Sex, Lies and Feminism

by Kathleen Reeder | 5/2/03 5:00am

Yesterday evening, feminist author Dr. Christina Hoff Sommers gave a speech to the Dartmouth community called, "Sex, Lies, and Feminism," sponsored by the College Republicans and the Independent Women's Forum. Hoff addressed a host of issues relating to feminism and brought to the table many viewpoints not traditionally promoted on liberal college campuses. The speech gave the audience much to ponder, and I've outlined some of my thoughts below.

I don't hate men. I don't think I am oppressed. I don't believe women are worse off then men, and I don't want any special treatment because of my sex. But I do call myself a feminist. Instead of a radical leftist woman who complains that females are victims and wants to rid the world of all evil creatures (i.e. men), I am a conservative feminist who believes in equality for both sexes.

It doesn't really seem fair if I'm given an immediate advantage for a job or a raise simply because of my sex. I for one think I'm capable enough of getting the promotion based on my own merit, experience and determination.

Basically, I don't need any favors -- I can do it on my own, thank you very much. I certainly don't want to be held back because I'm a woman, but I don't want my male counterpart to be held back simply because he's a man, either.

At a time when young women need good information, common senseand fairness, the failed feminist movement is feeding them grossly inflated statistics and half-truths. A closer look at the statistics shows that the so-called wage gap doesn't really exist for women our age; battery is not the most common injury to women; and one in four college women has not been raped. We shouldn't discount the huge and necessary strides the feminist movement made for women, but the movement overall has taken a sad and reactionary turn.

Radical feminists scream equality and fairness. But in reality, women and men are different. Think back to last weekend. With the alcohol flowing, the dance floor spinning and the temperature rising, maybe you ended up behind a closed door hooking up. I'm willing to bet that any guy reading this saw his rendezvous as a great time -- the end. The girl, on the other hand, finds herself thinking about it, mulling over it -- and maybe wants to know why the guy hasn't blitzed or called.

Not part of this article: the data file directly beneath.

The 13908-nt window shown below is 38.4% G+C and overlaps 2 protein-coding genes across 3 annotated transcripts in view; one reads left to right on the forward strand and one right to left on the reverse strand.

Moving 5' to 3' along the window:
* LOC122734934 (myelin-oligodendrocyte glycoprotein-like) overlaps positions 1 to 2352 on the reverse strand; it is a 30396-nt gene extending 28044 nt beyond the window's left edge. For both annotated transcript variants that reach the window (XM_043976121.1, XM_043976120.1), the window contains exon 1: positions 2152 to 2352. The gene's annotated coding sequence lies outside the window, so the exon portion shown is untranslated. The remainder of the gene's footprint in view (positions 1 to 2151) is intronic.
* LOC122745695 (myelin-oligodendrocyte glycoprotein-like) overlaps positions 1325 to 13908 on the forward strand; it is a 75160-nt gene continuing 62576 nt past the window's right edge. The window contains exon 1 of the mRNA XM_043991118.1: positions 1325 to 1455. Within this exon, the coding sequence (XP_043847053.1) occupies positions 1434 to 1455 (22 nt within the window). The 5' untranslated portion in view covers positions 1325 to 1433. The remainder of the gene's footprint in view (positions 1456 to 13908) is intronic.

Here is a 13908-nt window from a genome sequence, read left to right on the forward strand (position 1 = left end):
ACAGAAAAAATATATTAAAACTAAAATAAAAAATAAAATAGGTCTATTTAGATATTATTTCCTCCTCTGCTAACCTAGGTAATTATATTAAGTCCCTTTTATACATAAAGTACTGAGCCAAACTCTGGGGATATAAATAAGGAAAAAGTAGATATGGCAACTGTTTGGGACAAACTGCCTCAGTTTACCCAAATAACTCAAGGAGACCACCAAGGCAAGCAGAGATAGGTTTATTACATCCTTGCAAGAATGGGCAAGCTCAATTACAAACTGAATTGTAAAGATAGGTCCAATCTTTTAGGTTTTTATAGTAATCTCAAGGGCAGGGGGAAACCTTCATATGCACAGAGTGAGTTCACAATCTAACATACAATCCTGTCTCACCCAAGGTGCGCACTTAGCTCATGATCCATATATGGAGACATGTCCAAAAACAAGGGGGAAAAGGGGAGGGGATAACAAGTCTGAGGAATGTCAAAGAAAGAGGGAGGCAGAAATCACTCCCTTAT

Women and men are different. Emotionally, women become much more involved than men. For the most part, girls want the guy to call the next day, ask her out to dinner and begin a relationship. The Washington, D.C. based Independent Women's Forum conducted an 18 month long study of college students. It found 83% of women questioned said getting married was an important goal, and 63 % agreed they wanted to meet their future husband at college. Guys, on the other hand, tended to want to move on to the next fling. And who can blame them? It's not like there's a shortage of women willing to follow the guy into his room, and tiptoe out the next morning, never to be heard from again.

Because I hold all these views, there doesn't seem to be room for me at the "feminist" table. But I am a feminist and wear the word with pride " because I believe in true equality of the sexes while understanding their inherent differences.

With the help of the Independent Women's Forum, our goal is to form an independent women's group at Dartmouth. It will be a place for students to discuss ideas and exchange truthful information about women's issues. For those of you who are outraged by my views, I invite you to share your views. The only way for both sides to form opinions and make progress is to hear both sides of the argument.